I am writing a curriculum for a Bible Study I will be leading in the very near future, and in doing so I've been forced to cogitate a bit about this holy book. My thoughts here are not new, even to me, but putting them down in a semi-organized fashion is helpful to me. I have to think this stuff out because as a pastor people ask me questions about it. So here are some thoughts about the Bible, laid out as propositions.
#1 - There really is no such thing as 'The Bible'. The book we refer to by that name comes in a variety of different editions and translations. Some versions contain entire sections and books that others do not. There is no official canon that everyone can agree on. Instead there are a variety of 'official' canons. Furthermore, there are blatant "canons within the canon" as demonstrated by the inevitably selective use of scripture in different churches. No one has a pure holistic approach to reading scripture which gives equal priority to every text and only uses texts which all can agree are canonical while also excluding no texts that some believe ought to be canonical.
#2 - The Bible is a creation of tradition. Even though there is no indisputable physical artifact we might conclusively call 'the Bible', there is for the purposes of tradition, such a thing as the Bible. The church creates the Bible, both in concrete historical actions such as the council of Nicaea, and in our continuous social reference to it. The interaction is reciprocal. Christians have from a very early time regarded themselves as people of the book, and it is by continuously referring to that "book" that we have slowly created our identities.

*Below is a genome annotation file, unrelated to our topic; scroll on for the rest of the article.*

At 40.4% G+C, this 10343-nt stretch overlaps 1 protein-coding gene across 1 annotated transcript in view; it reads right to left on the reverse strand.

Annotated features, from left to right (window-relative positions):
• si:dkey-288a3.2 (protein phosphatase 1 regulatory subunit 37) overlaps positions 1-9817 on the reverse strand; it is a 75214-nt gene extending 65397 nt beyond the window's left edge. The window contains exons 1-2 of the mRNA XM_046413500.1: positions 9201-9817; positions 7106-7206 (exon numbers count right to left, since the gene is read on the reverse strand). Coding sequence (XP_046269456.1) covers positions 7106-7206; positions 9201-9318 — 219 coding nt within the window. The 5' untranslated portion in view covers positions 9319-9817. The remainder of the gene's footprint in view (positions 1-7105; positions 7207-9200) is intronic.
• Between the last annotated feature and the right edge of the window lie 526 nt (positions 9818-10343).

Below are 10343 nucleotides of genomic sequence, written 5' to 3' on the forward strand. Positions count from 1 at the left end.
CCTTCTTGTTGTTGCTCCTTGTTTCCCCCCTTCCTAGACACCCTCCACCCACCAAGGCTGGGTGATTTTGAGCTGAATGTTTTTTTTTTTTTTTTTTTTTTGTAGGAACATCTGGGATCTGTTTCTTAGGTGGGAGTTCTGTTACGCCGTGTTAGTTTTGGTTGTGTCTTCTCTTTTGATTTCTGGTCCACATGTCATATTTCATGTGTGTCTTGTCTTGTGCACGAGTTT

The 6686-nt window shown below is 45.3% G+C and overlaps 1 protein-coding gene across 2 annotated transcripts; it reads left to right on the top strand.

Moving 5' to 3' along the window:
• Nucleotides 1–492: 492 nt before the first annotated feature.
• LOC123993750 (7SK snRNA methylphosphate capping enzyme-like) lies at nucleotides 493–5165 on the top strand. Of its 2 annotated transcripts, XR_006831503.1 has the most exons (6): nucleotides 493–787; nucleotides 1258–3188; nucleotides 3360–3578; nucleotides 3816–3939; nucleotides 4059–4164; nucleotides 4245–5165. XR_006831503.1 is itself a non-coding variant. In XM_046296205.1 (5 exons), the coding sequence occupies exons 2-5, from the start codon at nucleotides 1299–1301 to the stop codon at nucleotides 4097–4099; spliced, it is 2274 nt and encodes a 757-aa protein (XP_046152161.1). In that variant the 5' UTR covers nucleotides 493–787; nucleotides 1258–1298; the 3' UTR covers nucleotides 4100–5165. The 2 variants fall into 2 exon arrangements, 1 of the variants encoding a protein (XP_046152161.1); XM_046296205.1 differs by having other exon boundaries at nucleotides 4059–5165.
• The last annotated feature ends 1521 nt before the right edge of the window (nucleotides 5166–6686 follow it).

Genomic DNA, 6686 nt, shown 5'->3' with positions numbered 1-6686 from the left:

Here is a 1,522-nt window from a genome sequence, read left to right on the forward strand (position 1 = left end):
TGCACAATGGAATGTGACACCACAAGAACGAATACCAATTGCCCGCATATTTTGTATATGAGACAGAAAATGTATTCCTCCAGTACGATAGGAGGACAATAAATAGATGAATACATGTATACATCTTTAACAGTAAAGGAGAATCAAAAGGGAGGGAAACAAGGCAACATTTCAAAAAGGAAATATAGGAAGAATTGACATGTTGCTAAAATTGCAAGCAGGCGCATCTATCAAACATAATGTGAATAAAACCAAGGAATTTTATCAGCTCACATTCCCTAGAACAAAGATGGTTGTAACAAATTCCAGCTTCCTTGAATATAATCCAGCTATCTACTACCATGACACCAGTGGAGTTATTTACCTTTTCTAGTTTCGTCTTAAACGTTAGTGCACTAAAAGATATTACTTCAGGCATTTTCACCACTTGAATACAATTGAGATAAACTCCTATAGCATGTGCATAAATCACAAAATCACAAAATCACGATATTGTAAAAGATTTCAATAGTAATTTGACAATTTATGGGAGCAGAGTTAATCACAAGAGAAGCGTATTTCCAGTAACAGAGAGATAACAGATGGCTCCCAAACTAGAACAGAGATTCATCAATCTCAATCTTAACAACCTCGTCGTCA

#3 - There is no inherent unity to the Bible. What we call the Bible is actually a collection of ancient texts written over a wide span of time by many different authors with divergent purposes. Even within a single book composite authorship is often evident. Furthermore, these voices regularly seem to be working in opposition to one another. The texts themselves are not of one mind on anything.
#4 - The Bible is tightly woven. Despite the chaotic fractured nature of the texts of the Bible, it is frequently self-referential in the extreme. One text dovetails into another, and relies for understanding on the knowledge of five or six others on a nearly constant basis. The complex interaction of texts in scripture means that no part of the Bible is really comprehensible in isolation.
#5 - The Bible is an inanimate object. It has no will and takes no action. The Bible does not 'say' anything. In every interaction with the Bible it is always the interpreter who bears sole responsibility for the result. Neither good nor bad behavior may be justified by recourse to the Bible.
#6 - God has reliably spoken to the faithful through the Bible. We should approach scripture with confidence that the Holy Spirit can and will speak to us through this medium, because of the testimony of countless faithful saints before us. Whatever scripture's historical limitations and contradictions we come to the Bible in order to be addressed. It remains our responsibility as listeners to test what we are hearing according to what we know of God and never to mistake the book for the speaker.